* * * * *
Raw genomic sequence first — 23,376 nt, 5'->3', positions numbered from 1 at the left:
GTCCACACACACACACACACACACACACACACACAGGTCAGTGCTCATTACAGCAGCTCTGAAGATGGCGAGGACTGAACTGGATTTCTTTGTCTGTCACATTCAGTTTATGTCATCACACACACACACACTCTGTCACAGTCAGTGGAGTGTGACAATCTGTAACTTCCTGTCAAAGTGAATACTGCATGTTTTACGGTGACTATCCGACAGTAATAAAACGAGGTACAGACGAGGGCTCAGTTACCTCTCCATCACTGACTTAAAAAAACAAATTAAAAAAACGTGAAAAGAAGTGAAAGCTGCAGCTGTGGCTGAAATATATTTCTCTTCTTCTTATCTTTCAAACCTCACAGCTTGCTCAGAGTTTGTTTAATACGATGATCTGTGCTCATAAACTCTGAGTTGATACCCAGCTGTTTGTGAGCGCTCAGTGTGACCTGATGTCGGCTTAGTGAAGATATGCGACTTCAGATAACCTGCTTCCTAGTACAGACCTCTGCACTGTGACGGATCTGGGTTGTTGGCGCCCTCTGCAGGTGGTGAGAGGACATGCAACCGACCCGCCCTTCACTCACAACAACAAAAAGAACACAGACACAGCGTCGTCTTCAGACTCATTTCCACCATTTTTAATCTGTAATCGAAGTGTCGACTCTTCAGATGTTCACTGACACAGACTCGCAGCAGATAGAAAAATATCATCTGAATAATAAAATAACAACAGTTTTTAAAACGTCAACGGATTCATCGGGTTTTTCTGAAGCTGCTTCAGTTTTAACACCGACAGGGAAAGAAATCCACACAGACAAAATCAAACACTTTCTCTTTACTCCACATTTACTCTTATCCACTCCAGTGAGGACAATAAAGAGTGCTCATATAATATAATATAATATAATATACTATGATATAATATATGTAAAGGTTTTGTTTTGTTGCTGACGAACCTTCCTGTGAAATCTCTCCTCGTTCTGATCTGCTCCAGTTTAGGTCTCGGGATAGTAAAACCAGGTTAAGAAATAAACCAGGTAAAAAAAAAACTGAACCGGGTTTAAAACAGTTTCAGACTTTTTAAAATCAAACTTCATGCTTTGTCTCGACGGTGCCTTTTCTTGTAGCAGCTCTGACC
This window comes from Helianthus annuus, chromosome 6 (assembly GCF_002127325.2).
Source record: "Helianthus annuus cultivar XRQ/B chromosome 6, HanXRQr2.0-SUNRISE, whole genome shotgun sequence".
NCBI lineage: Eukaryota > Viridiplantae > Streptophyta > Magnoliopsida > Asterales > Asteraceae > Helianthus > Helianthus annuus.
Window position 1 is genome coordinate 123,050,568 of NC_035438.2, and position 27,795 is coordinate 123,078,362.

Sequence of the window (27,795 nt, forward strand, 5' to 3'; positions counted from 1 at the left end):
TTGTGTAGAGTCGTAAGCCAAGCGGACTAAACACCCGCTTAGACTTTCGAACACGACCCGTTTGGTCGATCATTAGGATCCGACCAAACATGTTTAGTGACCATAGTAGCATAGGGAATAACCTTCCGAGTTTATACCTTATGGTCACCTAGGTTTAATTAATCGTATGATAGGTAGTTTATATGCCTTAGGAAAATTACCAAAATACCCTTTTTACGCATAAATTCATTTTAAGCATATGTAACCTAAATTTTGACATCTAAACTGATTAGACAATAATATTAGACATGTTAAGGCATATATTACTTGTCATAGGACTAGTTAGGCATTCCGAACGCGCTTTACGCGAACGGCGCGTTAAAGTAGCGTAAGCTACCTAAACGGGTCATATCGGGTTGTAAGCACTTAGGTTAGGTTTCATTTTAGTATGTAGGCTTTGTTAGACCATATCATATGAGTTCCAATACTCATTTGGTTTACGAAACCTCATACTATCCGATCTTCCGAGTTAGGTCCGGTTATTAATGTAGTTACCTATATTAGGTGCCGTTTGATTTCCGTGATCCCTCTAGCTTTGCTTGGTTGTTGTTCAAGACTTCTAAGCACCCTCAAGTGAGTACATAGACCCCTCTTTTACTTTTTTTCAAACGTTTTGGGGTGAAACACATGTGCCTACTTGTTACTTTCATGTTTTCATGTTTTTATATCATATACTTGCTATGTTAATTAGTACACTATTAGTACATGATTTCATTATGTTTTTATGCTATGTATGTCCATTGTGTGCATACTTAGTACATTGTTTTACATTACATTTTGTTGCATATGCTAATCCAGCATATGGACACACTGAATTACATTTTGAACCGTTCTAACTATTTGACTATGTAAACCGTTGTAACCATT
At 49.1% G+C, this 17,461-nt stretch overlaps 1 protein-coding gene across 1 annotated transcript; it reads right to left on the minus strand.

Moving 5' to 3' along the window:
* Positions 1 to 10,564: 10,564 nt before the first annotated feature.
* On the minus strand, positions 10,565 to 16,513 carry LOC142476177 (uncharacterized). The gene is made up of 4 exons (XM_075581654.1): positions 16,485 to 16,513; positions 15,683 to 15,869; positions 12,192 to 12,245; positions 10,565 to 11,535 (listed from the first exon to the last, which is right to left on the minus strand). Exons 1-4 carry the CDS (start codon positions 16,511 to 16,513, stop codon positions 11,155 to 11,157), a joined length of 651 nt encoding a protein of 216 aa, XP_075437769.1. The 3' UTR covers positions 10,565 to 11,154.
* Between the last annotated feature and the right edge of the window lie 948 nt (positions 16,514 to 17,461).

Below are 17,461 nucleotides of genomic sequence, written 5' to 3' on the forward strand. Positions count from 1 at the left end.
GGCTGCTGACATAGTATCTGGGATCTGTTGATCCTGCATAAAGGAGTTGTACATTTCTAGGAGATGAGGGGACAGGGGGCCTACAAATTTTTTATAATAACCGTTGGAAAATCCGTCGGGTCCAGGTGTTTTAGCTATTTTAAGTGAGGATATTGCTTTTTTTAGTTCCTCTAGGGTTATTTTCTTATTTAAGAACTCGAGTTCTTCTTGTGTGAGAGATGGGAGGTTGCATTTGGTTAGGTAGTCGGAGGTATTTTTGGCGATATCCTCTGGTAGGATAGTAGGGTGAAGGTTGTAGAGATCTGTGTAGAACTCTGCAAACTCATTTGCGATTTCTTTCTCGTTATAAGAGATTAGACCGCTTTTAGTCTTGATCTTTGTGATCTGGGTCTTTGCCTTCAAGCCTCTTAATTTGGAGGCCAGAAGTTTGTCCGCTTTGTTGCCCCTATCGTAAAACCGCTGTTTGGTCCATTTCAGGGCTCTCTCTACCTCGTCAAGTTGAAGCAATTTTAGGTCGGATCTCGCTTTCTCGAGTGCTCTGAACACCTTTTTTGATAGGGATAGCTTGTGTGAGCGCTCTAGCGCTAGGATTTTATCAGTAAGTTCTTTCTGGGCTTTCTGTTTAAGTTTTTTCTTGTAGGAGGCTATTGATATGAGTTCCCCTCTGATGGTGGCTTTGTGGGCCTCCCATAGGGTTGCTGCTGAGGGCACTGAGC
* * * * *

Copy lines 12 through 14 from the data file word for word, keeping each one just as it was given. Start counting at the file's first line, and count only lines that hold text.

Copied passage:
* On the minus strand, positions 10,565 to 16,513 carry LOC142476177 (uncharacterized). The gene is made up of 4 exons (XM_075581654.1): positions 16,485 to 16,513; positions 15,683 to 15,869; positions 12,192 to 12,245; positions 10,565 to 11,535 (listed from the first exon to the last, which is right to left on the minus strand). Exons 1-4 carry the CDS (start codon positions 16,511 to 16,513, stop codon positions 11,155 to 11,157), a joined length of 651 nt encoding a protein of 216 aa, XP_075437769.1. The 3' UTR covers positions 10,565 to 11,154.
* Between the last annotated feature and the right edge of the window lie 948 nt (positions 16,514 to 17,461).

Below are 17,461 nucleotides of genomic sequence, written 5' to 3' on the forward strand. Positions count from 1 at the left end.